In effect, the 1.7m figure is mostly meaningless if you’re trying to base a unique number of actual people visiting the blog. And it’s clear from reading the FT piece that the 1.7m figure cited is a cumulative figure from Wings first foray in the indy blogosphere in 2011. In effect, the 1.7m figure is as big a sham as Campbell’s thinly veiled claim to have helped keep the Yes campaign in the running.
It’s uncommon now for AhDinnaeKen to visit the WOS blog, but over the past three years it’s fair to say that I’ve used three different browsers on my laptop, occasionally I’ve browsed a page from my smartphone or my tablet and I’ve also looked at it from my NetBook.
According to Google Analytics data collation, that counts as at least six unique visitors. And given that I also have Private browsing switched on in Firefox on both the netbook and the laptop, that figure is likely to be exponentially higher.
AhDinnaeKen can make the claim that we*’ve almost reached a quarter of a million unique visitors since Feb 2012 – but the majority of them appear to be spammers. And the rest are visits by people mistaking us* for the “Onion” and finding out we* were “unfunny”.
So, for someone who claims to attack the “lies” and patronising tone of the anti-independence movement”, Mr Campbell really needs to get a better grasp of reality and stop lying to and patronising his own ‘alert readers’ with such questionably meaningless figures.
The £50,000 or so that he raised from Indiegogo is laudable, but given that questions have been raised over whether the lottery winning Weirs had anything to do with it, it’s mostly moot – as well as somewhat diminished.
It was highly notable that Mr Campbell did not hold a press event with a big symbolic cheque proudly displaying the alleged figure of £150,000 raised emblazoned on its front – as suggested by political commentator Euan McColm.
Also worth remembering is the old proverb (in)actions speak louder than words. In this instance, for a struggling Yes campaign, such a press conference could have been a publicity coup and a clear demonstration of the alleged grassroots momentum and passion for the campaign.
As such, the money raised was more of a damp squib than a high flying firework.
Then we come to the real lacking in the whole outlook and persona of Mr Campbell’s Wings Over Scotland campaign: his undisguised anger toward and hatred of the ‘other’ side.
Campbell told the man from the FT, presumably with a straight face:
“I don’t want to find myself living in Scotland if it’s a No vote. I couldn’t bear it. I would feel I was living in the most cowardly nation on earth.”
AhDinnaeKen is incapable of seeing the logic, reason or sentiment behind such a fundamentally zealotous belief. Once you’ve stopped laughing, you realise that such a belief is the philosophy of the extremist. Condemning your nation’s people for taking a democratic decision with which you disagree is what is cowardly. It displays the monomania of the wee boy who takes his ball away because his team urnae winning. We* respectfully suggest that Mr Campbell should dry his eyes.
Such a person would also probably refer to allegedly fellow Scots as “cringing pitiful scum” for voting incorrectly. Er, haud on, Campbell already has.
Whether it’s a Yes or No vote, AhDinnaeKen disnae care. Just so long as it’s a convincing victory and we can all be protected from the raw and ugly forces which inevitably drive Nationalism – whether it’s disguised as ‘civic’ or ‘progressive’ or whatever snake skin oil it happens to be wearing that day.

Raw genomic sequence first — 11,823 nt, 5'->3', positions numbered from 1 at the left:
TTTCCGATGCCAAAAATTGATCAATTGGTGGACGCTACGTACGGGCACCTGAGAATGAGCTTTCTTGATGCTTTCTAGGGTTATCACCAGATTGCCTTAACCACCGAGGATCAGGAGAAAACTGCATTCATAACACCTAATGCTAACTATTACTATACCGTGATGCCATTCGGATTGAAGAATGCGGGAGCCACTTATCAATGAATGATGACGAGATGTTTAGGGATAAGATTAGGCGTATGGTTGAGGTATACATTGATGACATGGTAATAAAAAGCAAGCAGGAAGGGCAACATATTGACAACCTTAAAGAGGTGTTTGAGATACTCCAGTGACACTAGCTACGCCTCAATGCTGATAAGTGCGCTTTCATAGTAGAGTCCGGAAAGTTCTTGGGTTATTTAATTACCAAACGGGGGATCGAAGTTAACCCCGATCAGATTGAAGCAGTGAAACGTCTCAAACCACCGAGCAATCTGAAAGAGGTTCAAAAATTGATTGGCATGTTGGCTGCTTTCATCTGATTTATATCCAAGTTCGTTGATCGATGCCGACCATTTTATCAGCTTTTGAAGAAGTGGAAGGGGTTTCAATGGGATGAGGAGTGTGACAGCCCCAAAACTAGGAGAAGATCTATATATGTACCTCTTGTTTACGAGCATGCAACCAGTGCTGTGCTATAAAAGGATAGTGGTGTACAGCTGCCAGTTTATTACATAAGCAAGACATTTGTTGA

Campbell and his labelling of non-Yes voters as “cowards” personifies that Nationalist ugliness. If the SNP or Yes campaign embrace Wings, or any of its proposed indyref events, then it will be a sure fire reinforcement of Professor Tomkins recent assertion that the Nationalists had stopped trying to win the referendum and were now merely trying to shore up their core vote.
Wings Over Scotland is now officially recognised by the Electoral Commission as an official Yes campaigner. It means that Wings should face some real and proper scrutiny rather than being mostly ignored by the media as an irritating irrelevance.
The FT alludes to what could come. When questioned on the “reverend” status the reaction of Mr Campbell was described as “sketchy“. Which it would be, of course. He claimed that he had trained for church orders – it’s worth mentioning that the Jedi religion refer to themselves as a church.
Most notably, the word “evasive” is also used by FT journo John Murray Brown in relation to Campbell’s alleged passion for independence and his irreconcilable adherence to living in England for almost half his adult life, referred to in the piece as “two decades”.
Derek Bateman said recently of James Naughtie and Andrew Marr: “The problem here is one of assimilation because after 25 or 30 years absorbing London culture and learning about it, embedding themselves there and bringing up families, they lose some aspect of what makes them Scots.”
The same holds for Campbell. AhDinnaeKen doesn’t recognise Campbell’s aspect of Scottishness. It’s out of date, distant, nasty and not commensurate with anything remotely ‘civic’ or ‘progressive’. The vision of an independent Scotland put forward by Campbell conjures up an image of jackboots, state surveillance, authoritarianism and intolerance.
The SNP should bear this in mind. The unique reader figures cited for the WOS blog are a testable sham. The blog is undeniably popular, but do the figures stack up? The philosophy of Campbell is built on intolerance, ‘othering’ and hateful extremism. If the Nationalists embrace him in the lead up to Sep 18 then they will taint themselves with the same label.
And it will be an inescapably damaging label.
We* await with interest developments on the campaigning front.
* pluralis majestatis used throughout for illustrative unfunny comedy effect.